“Absolutely. That’s a good question. Everyone’s philosophies are different. There’s some philosophies that rely on the backend and they’ll manufacture pressure and then there’s a philosophy which we have in terms of we’re going to disrupt with four and we’re going to play good, sound coverage. When, it’s just my opinion, when you have a quarterback, everyone knows that the quarterback is the most important, valuable position on a football field, period. Making the game easy for him so he can be as efficient as possible so he can put you in winning positions, that’s a quarterback’s job and that’s why they’re so important. That’s why they get paid the most money. The one position that can disrupt the quarterback without having to make stuff up is a defensive lineman. You get two rushers, those guys can disrupt the way the quarterback plays and can ruin all of his timing, can ruin everything without exposing people in the backend. So, if you can play with seven guys in the back end while four guys are just disrupting his life, that is the best way to disrupt the best player on the football team or the most important player on the football team. It’s our philosophy, because even great quarterbacks, if you try to play great man coverage and manufacturer pass rush, those quarterbacks, the great ones are just, they’ll dime you. They can throw it in tight windows. They see man coverage. They’ll eat you alive, but when you’ve got a four-man rush that doesn’t allow routes to develop, where routes, it takes a hitch, a second hitch for a route to come open and you’ve got a D-Lineman who can win a one-on-one. That’s why you look at all the great defenses in this league have people up front who can absolutely just bother the quarterback. You’ve got the Rams who are doing a phenomenal job. Their scheme is very, very sound. Then you’ve got [Los Angeles Rams OLB] Leonard Floyd, and [Los Angeles Rams DL] Aaron Donald just wreaking havoc in there. Last year with our D-Line, back in the Seattle days, you had [former Seattle Seahawks DE] Cliff Avril, [former Seattle Seahawks DE] Michael Bennett, [former Seattle Seahawks DE] Chris Clemons, [former Seattle Seahawks LB] Bruce Irvin. Arizona, when they were rolling, had [Arizona Cardinals LB] Chandler Jones rolling. So, just go through every great defense in football. Chicago Bears when [Denver Broncos head coach] Vic Fangio had [Chicago Bears DL Akiem] Hicks and [Chicago Bears LB] Khalil Mack and Leonard Floyd. The front is the best way to disrupt the quarterback without having to get too careless or too aggressive, and so you just sit back and you play a good sound coverage and those guys on the back end, when they know how to play sound coverage and they take away throwing lanes and they position themselves where they’re supposed to and you allow that front to get after the quarterback, if he has to hitch more than once, it just makes people pay. So that blueprint, it’s a lot easier said than done to create that blueprint because there’s so much draft capital and so much money that has to go into it, but still there’s nothing better for a defensive front or a defense than having a front like Washington has with all those first rounders.”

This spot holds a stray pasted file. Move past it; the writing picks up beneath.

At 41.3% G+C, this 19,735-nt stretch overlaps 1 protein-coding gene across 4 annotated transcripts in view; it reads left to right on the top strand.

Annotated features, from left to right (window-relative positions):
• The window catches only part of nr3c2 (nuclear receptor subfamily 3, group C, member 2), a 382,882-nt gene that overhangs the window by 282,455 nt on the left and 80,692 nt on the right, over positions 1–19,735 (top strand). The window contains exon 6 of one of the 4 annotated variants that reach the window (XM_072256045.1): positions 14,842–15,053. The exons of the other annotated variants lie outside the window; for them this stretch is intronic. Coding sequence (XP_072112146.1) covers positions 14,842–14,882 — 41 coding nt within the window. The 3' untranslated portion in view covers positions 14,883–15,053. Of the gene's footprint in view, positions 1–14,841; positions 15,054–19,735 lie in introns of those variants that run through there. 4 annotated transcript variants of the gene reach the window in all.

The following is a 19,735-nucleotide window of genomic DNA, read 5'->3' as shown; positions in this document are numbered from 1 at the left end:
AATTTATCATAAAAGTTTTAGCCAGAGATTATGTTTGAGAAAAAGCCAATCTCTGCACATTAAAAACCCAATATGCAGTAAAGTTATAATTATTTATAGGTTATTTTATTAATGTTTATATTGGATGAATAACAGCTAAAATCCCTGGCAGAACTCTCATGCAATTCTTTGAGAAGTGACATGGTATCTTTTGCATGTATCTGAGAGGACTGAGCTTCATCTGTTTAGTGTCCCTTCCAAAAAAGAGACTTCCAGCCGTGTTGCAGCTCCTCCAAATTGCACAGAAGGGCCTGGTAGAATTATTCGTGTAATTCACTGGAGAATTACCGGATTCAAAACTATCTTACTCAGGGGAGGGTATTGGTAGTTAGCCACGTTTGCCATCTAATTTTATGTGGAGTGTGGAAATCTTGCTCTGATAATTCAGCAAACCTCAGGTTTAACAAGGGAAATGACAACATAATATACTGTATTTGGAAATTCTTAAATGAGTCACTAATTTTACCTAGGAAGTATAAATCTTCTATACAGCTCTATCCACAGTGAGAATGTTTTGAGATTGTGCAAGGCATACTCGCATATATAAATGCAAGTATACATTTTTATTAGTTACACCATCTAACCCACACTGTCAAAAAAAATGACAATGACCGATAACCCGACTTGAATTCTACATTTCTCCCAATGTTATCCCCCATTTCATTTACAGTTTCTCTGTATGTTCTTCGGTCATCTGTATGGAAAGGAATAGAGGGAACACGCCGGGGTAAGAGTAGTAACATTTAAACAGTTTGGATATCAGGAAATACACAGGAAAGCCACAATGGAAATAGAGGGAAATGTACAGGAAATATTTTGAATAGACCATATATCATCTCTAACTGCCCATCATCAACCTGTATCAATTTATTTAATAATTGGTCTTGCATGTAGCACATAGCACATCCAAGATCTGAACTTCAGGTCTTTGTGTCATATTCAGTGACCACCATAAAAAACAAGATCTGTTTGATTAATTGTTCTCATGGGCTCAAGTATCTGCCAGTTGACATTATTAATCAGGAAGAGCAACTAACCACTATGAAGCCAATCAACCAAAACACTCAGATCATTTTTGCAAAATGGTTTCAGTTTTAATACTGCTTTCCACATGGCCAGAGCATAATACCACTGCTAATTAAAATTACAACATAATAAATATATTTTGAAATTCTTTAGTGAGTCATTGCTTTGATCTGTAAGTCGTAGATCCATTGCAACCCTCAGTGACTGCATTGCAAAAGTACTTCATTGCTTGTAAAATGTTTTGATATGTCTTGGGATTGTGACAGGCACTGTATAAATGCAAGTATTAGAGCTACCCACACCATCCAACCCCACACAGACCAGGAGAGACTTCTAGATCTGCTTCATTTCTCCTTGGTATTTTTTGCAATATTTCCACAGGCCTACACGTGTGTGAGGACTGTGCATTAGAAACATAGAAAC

When you get in a situation where maybe that front four isn’t able to generate the pass rush the way you want, perhaps like the other night, what kind of a bind does that put you in as a defensive play caller in terms of what coverage you want to play behind it?